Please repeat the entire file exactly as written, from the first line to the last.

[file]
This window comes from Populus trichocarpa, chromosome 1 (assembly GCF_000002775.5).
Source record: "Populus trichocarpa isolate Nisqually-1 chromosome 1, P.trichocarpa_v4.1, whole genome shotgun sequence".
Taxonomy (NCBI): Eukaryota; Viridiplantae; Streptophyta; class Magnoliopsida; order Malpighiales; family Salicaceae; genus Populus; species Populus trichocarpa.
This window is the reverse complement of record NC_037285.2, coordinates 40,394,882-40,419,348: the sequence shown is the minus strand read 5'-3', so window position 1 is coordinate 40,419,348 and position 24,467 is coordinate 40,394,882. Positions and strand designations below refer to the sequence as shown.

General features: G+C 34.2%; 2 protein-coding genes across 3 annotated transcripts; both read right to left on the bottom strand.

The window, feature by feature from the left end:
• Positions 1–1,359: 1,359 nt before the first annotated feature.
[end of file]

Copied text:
This window comes from Populus trichocarpa, chromosome 1 (assembly GCF_000002775.5).
Source record: "Populus trichocarpa isolate Nisqually-1 chromosome 1, P.trichocarpa_v4.1, whole genome shotgun sequence".
Taxonomy (NCBI): Eukaryota; Viridiplantae; Streptophyta; class Magnoliopsida; order Malpighiales; family Salicaceae; genus Populus; species Populus trichocarpa.
This window is the reverse complement of record NC_037285.2, coordinates 40,394,882-40,419,348: the sequence shown is the minus strand read 5'-3', so window position 1 is coordinate 40,419,348 and position 24,467 is coordinate 40,394,882. Positions and strand designations below refer to the sequence as shown.

General features: G+C 34.2%; 2 protein-coding genes across 3 annotated transcripts; both read right to left on the bottom strand.

The window, feature by feature from the left end:
• Positions 1–1,359: 1,359 nt before the first annotated feature.